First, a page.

Very advanced discussions are taking place between top UK defence figures, according to a report. An announcement on new deployments is expected as soon as Thursday.
The US wants to bolster military presence and has been seeking reassurances from the UK for backing reinforcement of Nato’s eastern flank running from the Baltic states to Romania and Bulgaria in the south.
This comes shortly after US president Joe Biden’s administration replied to Russia’s security demands in its first written response over the crisis brewing on the border. In a first such, Mr Biden has rejected Vladimir Putin’s push for Ukraine to not be allowed in the alliance.
Sam Hancock reports in detail here.
Canada’s mission to train Ukrainian soldiers to be extended
As the tensions between Russia and the west simmer, Canada will extend and expand its mission to train Ukrainian soldiers, as prime minister Justin Trudeau vowed to help the European nation in its fight to “defend their territorial integrity”.
The country has extended its $340m (£199m) commitment to extend Operation Unifier — the training mission — by another three years.
Canada, however, will not help arm Ukraine with lethal defensive weapons, rejecting the country’s request.
Mr Trudeau has also not ruled out sending weapons in future.
“We continue to look for ways to be helpful to the Ukrainian people as they stand up for their rights to live in a democracy, to choose the course of their country, to defend their territorial integrity. This is something we are unequivocal on,” the Canadian PM said.
He said that Canada will continue to monitor the situation closely and “stand by our Ukrainian friends as we look to give them the support that they need.
US warns Nord Stream 2 project to be stopped if Russia invades Ukraine
The Nord Stream 2 pipeline running between Russia and Germany will not move forward if Russia invades Ukraine, warned US State Department spokesperson Ned Price said on Wednesday.
Mr Price said: “I want to be very clear: if Russia invades Ukraine one way or another, Nord Stream 2 will not move forward,” Price said.
“I’m not going to get into the specifics. We will work with Germany to ensure it does not move forward,” the State Department spokesperson said.
Nord Stream 2 is known as Europe’s most divisive energy project which is designed to double the quantity of gas flowing to Russia straight to Germany. In doing so, it bypasses traditional transit nation Ukraine.
The project has faced resistance from the European Union, from the US and Ukraine as they have cited Europe’s increased energy dependence on Russia by denying the transit fees for Ukraine.
‘Diplomacy should continue until the last moment’
Diplomacy should continue until the last moment in the tense Ukraine stand-off to allow both sides to pull back, the Archbishop of Canterbury has said, singling out Russia’s “completely unjustified threats”.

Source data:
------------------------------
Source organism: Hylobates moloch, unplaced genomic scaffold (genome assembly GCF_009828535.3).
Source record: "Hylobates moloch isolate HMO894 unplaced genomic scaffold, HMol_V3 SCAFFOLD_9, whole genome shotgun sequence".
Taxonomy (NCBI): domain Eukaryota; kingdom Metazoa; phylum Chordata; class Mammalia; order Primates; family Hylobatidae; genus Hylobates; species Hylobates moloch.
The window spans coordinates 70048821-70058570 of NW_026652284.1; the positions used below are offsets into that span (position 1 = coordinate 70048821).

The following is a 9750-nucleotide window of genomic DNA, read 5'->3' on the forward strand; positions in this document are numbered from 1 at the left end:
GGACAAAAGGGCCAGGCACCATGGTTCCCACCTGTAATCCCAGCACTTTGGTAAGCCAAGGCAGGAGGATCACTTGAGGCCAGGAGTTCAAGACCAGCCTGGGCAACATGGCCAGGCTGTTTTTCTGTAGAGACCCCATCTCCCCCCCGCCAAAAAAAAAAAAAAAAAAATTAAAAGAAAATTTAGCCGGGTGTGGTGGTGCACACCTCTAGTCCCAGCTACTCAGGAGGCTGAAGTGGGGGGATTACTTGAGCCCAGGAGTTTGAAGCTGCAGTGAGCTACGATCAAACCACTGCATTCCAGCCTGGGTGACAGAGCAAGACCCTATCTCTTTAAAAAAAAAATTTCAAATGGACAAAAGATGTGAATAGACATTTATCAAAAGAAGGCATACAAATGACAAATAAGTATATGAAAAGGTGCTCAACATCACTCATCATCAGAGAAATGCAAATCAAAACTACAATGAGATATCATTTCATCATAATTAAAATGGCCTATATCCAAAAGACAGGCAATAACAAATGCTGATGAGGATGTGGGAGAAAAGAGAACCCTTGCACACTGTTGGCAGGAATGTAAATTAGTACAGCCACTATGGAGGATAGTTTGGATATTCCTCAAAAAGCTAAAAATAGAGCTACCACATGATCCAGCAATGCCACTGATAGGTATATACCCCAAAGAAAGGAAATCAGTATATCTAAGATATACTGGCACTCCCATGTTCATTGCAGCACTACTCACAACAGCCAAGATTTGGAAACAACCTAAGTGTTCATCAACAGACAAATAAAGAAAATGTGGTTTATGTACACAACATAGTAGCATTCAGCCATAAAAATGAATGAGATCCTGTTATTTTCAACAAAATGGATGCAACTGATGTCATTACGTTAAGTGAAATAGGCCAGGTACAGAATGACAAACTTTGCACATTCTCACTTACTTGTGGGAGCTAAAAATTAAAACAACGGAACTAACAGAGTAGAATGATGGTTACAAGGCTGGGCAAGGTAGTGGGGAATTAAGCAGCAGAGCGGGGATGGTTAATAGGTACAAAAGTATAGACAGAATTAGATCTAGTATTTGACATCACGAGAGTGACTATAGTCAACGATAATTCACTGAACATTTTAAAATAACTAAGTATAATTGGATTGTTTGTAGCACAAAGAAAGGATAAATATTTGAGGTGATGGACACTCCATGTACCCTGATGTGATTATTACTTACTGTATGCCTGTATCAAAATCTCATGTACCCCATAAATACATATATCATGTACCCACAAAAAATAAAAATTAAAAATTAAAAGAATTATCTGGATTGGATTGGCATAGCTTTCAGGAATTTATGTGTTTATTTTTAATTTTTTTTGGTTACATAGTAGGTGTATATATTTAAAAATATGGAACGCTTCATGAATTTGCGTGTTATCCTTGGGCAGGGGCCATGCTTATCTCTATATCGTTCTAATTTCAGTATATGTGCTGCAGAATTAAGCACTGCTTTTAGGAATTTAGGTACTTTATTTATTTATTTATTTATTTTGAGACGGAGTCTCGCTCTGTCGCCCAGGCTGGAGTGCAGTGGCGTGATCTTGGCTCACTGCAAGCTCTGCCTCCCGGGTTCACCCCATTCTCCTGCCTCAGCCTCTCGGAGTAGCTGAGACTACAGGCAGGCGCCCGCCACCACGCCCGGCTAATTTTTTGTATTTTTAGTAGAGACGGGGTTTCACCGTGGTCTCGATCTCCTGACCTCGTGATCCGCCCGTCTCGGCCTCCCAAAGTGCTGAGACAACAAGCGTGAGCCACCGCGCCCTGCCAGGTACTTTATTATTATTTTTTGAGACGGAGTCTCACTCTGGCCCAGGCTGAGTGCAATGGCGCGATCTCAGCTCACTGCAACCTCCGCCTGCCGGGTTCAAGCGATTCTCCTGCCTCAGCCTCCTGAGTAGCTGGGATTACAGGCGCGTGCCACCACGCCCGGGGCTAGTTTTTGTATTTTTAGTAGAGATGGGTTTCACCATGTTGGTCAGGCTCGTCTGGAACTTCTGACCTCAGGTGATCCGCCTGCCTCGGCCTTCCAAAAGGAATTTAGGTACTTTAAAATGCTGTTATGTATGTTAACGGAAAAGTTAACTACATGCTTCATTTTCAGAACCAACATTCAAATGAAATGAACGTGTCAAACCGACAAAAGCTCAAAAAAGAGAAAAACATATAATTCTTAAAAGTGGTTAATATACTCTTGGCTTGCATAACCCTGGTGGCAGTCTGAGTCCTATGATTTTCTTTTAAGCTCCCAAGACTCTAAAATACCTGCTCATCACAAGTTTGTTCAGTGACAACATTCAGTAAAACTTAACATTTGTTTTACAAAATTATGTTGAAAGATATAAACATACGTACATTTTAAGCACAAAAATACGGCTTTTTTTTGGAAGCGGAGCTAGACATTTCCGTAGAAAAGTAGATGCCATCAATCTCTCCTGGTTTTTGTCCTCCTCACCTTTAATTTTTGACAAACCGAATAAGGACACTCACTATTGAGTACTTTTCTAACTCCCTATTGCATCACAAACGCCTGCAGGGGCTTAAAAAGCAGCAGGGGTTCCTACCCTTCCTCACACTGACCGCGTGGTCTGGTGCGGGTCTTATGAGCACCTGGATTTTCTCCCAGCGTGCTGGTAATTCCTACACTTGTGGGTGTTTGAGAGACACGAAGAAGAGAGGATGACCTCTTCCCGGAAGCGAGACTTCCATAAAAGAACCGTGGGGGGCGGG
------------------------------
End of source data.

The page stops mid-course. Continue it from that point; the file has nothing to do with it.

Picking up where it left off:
Stressing the need for mediation, the Most Rev Justin Welby warned that once war flared all control would be “completely lost” and the “casualties will be terrible”.
Speaking in Parliament, the head of the worldwide Anglican church also pressed the Government over provision being made to support fleeing refugees “should the worst come to the worst”.
His comments came amid mounting fears of an invasion by Russia, which has amassed 100,000 troops along the border with its former Soviet neighbour.
Addressing the Tory Lords leader Baroness Evans of Bowes Park following a statement on the Ukraine crisis, Mr Welby said: “Would she agree that mediation and diplomacy should be pursued until the last moment, seeking to find ways of giving both sides the opportunity to withdraw, particularly the Russians to withdraw from their completely unjustified threats?
“Because the one thing we can be sure of is once a war starts all control of the situation is completely lost, possibly for years, and the casualties will be terrible.”
Turkey urges Russia to resist aggression towards Ukraine
Turkish president Tayyip Erdogan said Russia would be unwise to launch a military conflict in Ukraine.
He added that Turkey would do what is necessary as a Nato member if his Russian counterpart Vladimir Putin ordered such moves.
In an interview on broadcaster NTV, Erdogan said he had invited Putin to Turkey under a proposal to host Russia and Ukraine for talks on diplomacy and peace.
Erdogan said he expects Putin to respond to his invitation.
He added that there was a need for discussing some of Russia’s security concerns, while also explaining to Moscow that some of its demands are not plausible.
Russian and Ukrainian reps to meet again in two weeks
Another talk between Russia, Ukraine, France, and Germany will be held in two weeks’ time.
The discussion will focus on the parties’ interpretation of the Minsk accord agreed in 2014 and 2015.
The agreement had seen a ceasefire brokered between Russia and Ukraine.
Despite the uncertainty whether all parties were on the same page over the agreement, Russia and Ukraine agreed today in Paris to uphold the ceasefire that applies to the Donbas region of eastern Ukraine.
Representatives from the four countries will again meet for talks, held under the so-called ‘Normandy format’, in Berlin in February.